A Chronicle of Natural History on San Bruno Mountain

It would appear that summer has inspired many things: The Boys of Summer and The Summer of Love to name two. This year is becoming The Summer of Discovery on the mountain. Since late April three new species that were not listed in the 1990 flora have been added to the roster of plants.

Within 4 weeks two new species in the Plantago Family were discovered. The first is native: thyme-leaf speedwell (Veronica serpyllifolia ssp. serpyllifolia), which is spreading and decumbent, 3-6 cm tall, with tiny white 4-petaled flowers, 3-5 mm, with purplish veins. It looks great when viewed through a 10X loupe; otherwise, it is easily overlooked. The plants are located near a picnic table adjacent to the main parking lot in a shaded moist area. The other is non-native: water speedwell (Veronica anagallis-aquatica) which as the name suggests is a true water-mud lover. It’s much larger with opposite lanceolate leaves, 5-8 cm long, somewhat decumbent with stems up to half a meter long and 4-petaled pink flowers about 1 cm in diameter. It’s set for business under the eucalyptus along Old Guadalupe Trail where fog rain keeps the ground wet year-round.

Then June and July brought surprise discoveries in the Orchid Family. I have been looking for a particular orchid for at least fifteen years, one that is rarely seen. David Nelson and I were poking around the Brisbane Acres off Margaret Avenue in June when we spotted my holy grail in the oak-leaf duff—spotted coralroot (Corallorhiza maculata). It was once thought to be a saprophyte—a plant living off dead matter—but it is actually a myco-heterotroph, which means that it does not produce its own energy but obtains it from fungi. It lacks chlorophyll, leaves and photosynthetic green tissue, and gets its food by parasitizing the mycelium of fungi which are, in turn, parasitizing the roots of living plants, in this case oak tree roots. This is quite common in orchids. The stem is 2-7 dm tall, red to brown in color (albino forms are creamy-yellow) and may appear solitary or in clusters. Despite its name, it has no roots but a tangle of coral-like rhizomes. Some natives used the dried stems brewed into a tea to treat colds, pneumonia, and skin irritation.

Sometimes when you are looking for a particular orchid you discover a different one. ThatÂ’s what happened when a good friend, Mark Sustarich, was looking for Spiranthes, ladies’ tresses, and discovered a whole bunch of broad-leaved helleborine (Epipactis helleborine) next to a seep on the Summit Trail. Like most orchids, it also relies on a micorrhizal symbiosis for food but it has green leaves so it photosynthesizes. It also has an intoxicating effect on bees and wasps. If fungus carried on their heads enters the nectar tip, fermentation begins, creating alcohol and other intoxicating (opiate?) substances. We were actually petting the backs of yellowjackets who were too looped to care! The intoxicated bees cannot get the pollen off their head and the addictive plant guarantees efficient pollination. What sinister seduction!!

While walking on the Saddle Trail one sunny morning I discovered hillside morning glory, Calystegia subacaulis, growing at the trail’s edge. Previously we discovered some on Juncus Ridge off Hillside Boulevard so this was a new location, as was the discovery of a new population of Franciscan paintbrush on a ridge top above the Cow Palace. This was encouraging because this is the rarest of the three paintbrush species here and it has been blinking out in spots in this area. And of all the weird things I see walking in the park the sight of a coast red elderberry growing quite nicely out of a bough in a eucalyptus tree certainly takes the cake. I expect to see leather fern, an epiphyte, in those places but not elderberry.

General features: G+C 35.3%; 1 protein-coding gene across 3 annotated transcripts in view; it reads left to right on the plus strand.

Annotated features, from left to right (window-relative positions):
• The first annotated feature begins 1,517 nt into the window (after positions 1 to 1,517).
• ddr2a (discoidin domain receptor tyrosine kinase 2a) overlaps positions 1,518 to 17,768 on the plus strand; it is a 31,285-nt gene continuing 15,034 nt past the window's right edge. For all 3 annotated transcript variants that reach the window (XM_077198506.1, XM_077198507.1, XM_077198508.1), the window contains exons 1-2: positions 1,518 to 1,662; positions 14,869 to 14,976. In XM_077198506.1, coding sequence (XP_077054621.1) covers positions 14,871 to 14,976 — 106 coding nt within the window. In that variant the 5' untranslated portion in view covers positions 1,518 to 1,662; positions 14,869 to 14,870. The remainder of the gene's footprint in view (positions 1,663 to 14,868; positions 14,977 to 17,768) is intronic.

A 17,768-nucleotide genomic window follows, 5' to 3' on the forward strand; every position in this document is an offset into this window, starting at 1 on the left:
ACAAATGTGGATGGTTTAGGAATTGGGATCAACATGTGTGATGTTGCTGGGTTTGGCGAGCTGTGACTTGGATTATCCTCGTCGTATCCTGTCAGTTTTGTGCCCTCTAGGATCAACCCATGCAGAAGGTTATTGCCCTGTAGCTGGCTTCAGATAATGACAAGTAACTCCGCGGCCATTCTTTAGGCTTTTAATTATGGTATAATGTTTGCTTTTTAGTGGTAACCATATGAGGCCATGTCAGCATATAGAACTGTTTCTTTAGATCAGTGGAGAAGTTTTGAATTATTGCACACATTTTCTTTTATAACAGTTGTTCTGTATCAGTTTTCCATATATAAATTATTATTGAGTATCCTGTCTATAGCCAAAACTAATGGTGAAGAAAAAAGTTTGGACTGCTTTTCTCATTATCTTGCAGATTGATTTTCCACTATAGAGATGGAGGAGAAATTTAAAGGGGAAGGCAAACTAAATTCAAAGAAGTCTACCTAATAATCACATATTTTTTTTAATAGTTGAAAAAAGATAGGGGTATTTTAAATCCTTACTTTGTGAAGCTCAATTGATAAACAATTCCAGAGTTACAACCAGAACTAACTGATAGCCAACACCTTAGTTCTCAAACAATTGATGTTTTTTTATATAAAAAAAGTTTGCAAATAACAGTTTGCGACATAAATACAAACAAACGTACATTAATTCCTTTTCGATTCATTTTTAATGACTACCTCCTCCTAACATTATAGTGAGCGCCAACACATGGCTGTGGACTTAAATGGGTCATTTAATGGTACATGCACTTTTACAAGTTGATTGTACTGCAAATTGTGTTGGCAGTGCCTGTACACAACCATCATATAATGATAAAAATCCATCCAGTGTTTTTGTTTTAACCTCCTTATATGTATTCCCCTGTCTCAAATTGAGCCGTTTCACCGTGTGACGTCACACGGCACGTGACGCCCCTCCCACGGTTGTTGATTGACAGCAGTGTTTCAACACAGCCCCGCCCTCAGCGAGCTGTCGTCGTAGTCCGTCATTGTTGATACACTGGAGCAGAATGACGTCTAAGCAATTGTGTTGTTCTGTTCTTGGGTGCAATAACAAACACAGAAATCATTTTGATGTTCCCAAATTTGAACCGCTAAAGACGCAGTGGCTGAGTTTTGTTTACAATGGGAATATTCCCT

When comparing size and bravado, nothing beats the dichotomy of the Allen’s Hummingbird. At 3.75 inches long and 3 grams in weight, this little warrior fears nothing. Allen’s are so aggressive that our resident Anna’s Hummingbird nests before their arrival. Ravens and Starlings are also aggressive birds in their own right, with Starlings uprooting Northern Flickers out of a nesting cavity if need be. So imagine my light-hearted laugh when I spied Allen’s chasing a raven and a starling!

Like clockwork, Father’s Day brings Rose-breasted Grosbeaks to the Bay Area. There was one particular grosbeak that was singing in the oaks in the Day Camp but refused to come out in the open. This is very frustrating to birders because the bird can see you and if he’s shy he’ll refuse to move even though he seems to be a few feet away. Well Mr. Shy Grosbeak finally flew out into the open, exposing the bright red triangle on his white chest, and low and behold he was being chased by an Allen’s Hummingbird! Good things really do come in small packages.

I can’t forget the coyote I saw right where the Day Camp Road, Old Guadalupe and Bog Trails all meet. I was in the picnic area and had opened the metal cover on the trash receptacle to make a deposit when he appeared and stopped to look at me. A park ranger was at the entry kiosk and didn’t look up to see him as he squeezed under the gate to the parking lot. He stopped to look at me again but as I dropped the cover to close it the metallic bang scared him and he dashed across the parking lot and disappeared. I felt sorry that the ranger missed this beautiful creature.

The summer wildflowers are in bloom now. Beside the helleborine there is a more common orchid, rein orchid as well as coast gumplant, goldenrod, tarweed, skunkweed, mugwort, twinberry, dudleya, and the snowberry is showing pink flowers and the eponymous snow-white berries at the same time. You can also see the stunning dichotomy of fiery-red poison oak leaves against the green leaves of coyote brush.

See you on the mountain.

Posted in Local Ecology.

Doug Allshouse

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